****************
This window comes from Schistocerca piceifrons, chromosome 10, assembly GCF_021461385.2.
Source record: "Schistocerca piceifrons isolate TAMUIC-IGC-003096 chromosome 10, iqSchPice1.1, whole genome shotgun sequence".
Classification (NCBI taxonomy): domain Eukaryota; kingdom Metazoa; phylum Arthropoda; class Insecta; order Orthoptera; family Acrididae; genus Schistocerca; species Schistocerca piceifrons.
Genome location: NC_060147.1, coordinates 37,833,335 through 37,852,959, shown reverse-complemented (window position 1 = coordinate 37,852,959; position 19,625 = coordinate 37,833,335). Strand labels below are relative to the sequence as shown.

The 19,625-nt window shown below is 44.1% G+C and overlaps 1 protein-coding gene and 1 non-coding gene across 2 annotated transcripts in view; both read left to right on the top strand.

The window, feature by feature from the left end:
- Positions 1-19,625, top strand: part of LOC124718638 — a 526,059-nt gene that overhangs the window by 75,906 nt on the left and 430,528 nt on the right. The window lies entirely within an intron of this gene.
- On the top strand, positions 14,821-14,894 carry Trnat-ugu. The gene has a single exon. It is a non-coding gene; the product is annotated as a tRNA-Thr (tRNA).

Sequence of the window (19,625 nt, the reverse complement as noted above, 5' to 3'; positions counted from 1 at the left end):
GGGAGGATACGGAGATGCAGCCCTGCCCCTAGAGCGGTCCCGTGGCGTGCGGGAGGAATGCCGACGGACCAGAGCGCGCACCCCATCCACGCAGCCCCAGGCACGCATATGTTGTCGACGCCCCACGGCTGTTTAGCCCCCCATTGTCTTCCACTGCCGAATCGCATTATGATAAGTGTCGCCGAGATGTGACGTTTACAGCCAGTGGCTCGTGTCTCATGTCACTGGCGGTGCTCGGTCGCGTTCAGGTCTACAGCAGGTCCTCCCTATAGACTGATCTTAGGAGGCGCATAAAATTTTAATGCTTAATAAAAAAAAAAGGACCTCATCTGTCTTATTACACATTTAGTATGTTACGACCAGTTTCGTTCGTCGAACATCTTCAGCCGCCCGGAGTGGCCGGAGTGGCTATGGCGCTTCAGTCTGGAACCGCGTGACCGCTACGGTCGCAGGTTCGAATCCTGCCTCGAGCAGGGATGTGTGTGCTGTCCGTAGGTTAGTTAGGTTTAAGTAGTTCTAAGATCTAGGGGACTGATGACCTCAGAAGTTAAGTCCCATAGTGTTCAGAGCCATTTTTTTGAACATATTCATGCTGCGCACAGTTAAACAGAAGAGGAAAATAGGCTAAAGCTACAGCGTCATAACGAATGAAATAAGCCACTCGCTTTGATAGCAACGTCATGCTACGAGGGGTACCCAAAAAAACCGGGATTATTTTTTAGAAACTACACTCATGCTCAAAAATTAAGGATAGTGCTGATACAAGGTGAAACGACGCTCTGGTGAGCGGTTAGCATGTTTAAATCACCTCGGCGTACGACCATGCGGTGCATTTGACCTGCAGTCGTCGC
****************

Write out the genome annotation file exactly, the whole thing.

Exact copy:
This window comes from Schistocerca piceifrons, chromosome 10, assembly GCF_021461385.2.
Source record: "Schistocerca piceifrons isolate TAMUIC-IGC-003096 chromosome 10, iqSchPice1.1, whole genome shotgun sequence".
Classification (NCBI taxonomy): domain Eukaryota; kingdom Metazoa; phylum Arthropoda; class Insecta; order Orthoptera; family Acrididae; genus Schistocerca; species Schistocerca piceifrons.
Genome location: NC_060147.1, coordinates 37,833,335 through 37,852,959, shown reverse-complemented (window position 1 = coordinate 37,852,959; position 19,625 = coordinate 37,833,335). Strand labels below are relative to the sequence as shown.

The 19,625-nt window shown below is 44.1% G+C and overlaps 1 protein-coding gene and 1 non-coding gene across 2 annotated transcripts in view; both read left to right on the top strand.

The window, feature by feature from the left end:
- Positions 1-19,625, top strand: part of LOC124718638 — a 526,059-nt gene that overhangs the window by 75,906 nt on the left and 430,528 nt on the right. The window lies entirely within an intron of this gene.
- On the top strand, positions 14,821-14,894 carry Trnat-ugu. The gene has a single exon. It is a non-coding gene; the product is annotated as a tRNA-Thr (tRNA).

Sequence of the window (19,625 nt, the reverse complement as noted above, 5' to 3'; positions counted from 1 at the left end):
GGGAGGATACGGAGATGCAGCCCTGCCCCTAGAGCGGTCCCGTGGCGTGCGGGAGGAATGCCGACGGACCAGAGCGCGCACCCCATCCACGCAGCCCCAGGCACGCATATGTTGTCGACGCCCCACGGCTGTTTAGCCCCCCATTGTCTTCCACTGCCGAATCGCATTATGATAAGTGTCGCCGAGATGTGACGTTTACAGCCAGTGGCTCGTGTCTCATGTCACTGGCGGTGCTCGGTCGCGTTCAGGTCTACAGCAGGTCCTCCCTATAGACTGATCTTAGGAGGCGCATAAAATTTTAATGCTTAATAAAAAAAAAAGGACCTCATCTGTCTTATTACACATTTAGTATGTTACGACCAGTTTCGTTCGTCGAACATCTTCAGCCGCCCGGAGTGGCCGGAGTGGCTATGGCGCTTCAGTCTGGAACCGCGTGACCGCTACGGTCGCAGGTTCGAATCCTGCCTCGAGCAGGGATGTGTGTGCTGTCCGTAGGTTAGTTAGGTTTAAGTAGTTCTAAGATCTAGGGGACTGATGACCTCAGAAGTTAAGTCCCATAGTGTTCAGAGCCATTTTTTTGAACATATTCATGCTGCGCACAGTTAAACAGAAGAGGAAAATAGGCTAAAGCTACAGCGTCATAACGAATGAAATAAGCCACTCGCTTTGATAGCAACGTCATGCTACGAGGGGTACCCAAAAAAACCGGGATTATTTTTTAGAAACTACACTCATGCTCAAAAATTAAGGATAGTGCTGATACAAGGTGAAACGACGCTCTGGTGAGCGGTTAGCATGTTTAAATCACCTCGGCGTACGACCATGCGGTGCATTTGACCTGCAGTCGTCGC